Mellow Mummy: Remaining Mellow About... Chicken Pox : Taking life as it comes...

Tuesday 27 April 2010

Remaining Mellow About... Chicken Pox

My mellow state of mind has been tested again! On Friday, one of my childminders rang me to let me know that her daughter had been diagnosed with chicken pox. She gave me the weekend to think about whether or not I wanted to send Lara to her this week.

My first thoughts were for Lara. Should I be worried for her? What does it mean for her? My worrying was short-lived. She's a generally healthy child and we'll be there for her when she needs us. Chicken pox may be miserable for them, but in most cases, it is not a serious virus.

Then my mind turned to her other childminder – she's 5 months pregnant. I spoke to her that evening and she seemed remarkably mellow about it. Chicken pox during pregnancy can be very serious. Thankfully, she has already had the virus and has been given a blood test to ensure that she has developed immunity to it. It is still possible, as an adult with immunity, to develop shingles (a variation on the same virus) but this is rarely harmful during pregnancy. This settled my mind a lot as it meant that I would not be presented with a childcare void.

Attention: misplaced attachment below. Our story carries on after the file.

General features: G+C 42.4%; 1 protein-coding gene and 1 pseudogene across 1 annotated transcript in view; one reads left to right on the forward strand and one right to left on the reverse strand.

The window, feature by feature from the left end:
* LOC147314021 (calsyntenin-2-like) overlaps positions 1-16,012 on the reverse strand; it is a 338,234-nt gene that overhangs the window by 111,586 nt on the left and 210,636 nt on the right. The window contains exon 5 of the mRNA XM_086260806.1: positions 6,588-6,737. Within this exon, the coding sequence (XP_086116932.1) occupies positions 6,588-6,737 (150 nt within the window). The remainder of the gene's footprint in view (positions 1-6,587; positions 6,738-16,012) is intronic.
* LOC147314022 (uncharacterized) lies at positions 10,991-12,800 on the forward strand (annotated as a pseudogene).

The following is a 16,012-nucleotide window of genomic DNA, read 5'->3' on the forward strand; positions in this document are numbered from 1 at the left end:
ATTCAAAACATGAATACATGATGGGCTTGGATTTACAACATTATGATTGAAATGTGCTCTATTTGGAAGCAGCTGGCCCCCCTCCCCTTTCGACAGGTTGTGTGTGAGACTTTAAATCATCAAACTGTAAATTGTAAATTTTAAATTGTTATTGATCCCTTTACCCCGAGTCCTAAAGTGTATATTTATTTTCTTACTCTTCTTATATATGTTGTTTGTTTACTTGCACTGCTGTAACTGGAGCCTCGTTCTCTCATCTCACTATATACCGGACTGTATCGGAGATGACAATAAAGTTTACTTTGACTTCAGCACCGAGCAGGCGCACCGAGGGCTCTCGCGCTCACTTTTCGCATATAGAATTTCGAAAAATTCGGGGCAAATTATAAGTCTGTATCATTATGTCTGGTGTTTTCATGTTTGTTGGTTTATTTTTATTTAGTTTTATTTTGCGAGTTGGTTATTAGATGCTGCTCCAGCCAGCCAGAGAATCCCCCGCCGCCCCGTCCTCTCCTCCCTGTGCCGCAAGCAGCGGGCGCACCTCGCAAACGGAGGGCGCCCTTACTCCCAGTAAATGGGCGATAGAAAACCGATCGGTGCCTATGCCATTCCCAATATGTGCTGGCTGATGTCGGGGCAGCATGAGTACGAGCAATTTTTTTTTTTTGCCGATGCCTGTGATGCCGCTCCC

Finally, I worried about my husband. He's never had chicken pox and I've been warned that it can be a lot more unpleasant as an adult. In fact, I can still clearly remember seeing my own Dad when I was a child, he having been laid up in bed for a fortnight with the virus and having not shaved – the sight was the stuff of nightmares!

Anyway, I have decided to remain calm. Lara spends every afternoon with school children and every day with their younger siblings. She goes to playgroup, swimming lessons and family friends. Lara is going to get the virus sooner or later (in fact, 90% of UK adults will have had the virus as a child). In all likelihood, if she was going to catch the virus this time around, she has probably already caught it (the time taken from infection to the spots showing can be as much as three weeks, and it is most infectious a couple of days before and after the spots appear).

There is no way that her daddy is going to avoid infection either, without moving out for the next 9-10 years (!) it would be pretty much impossible for him to avoid it.

And so, I shall sit back and wait for the inevitable...
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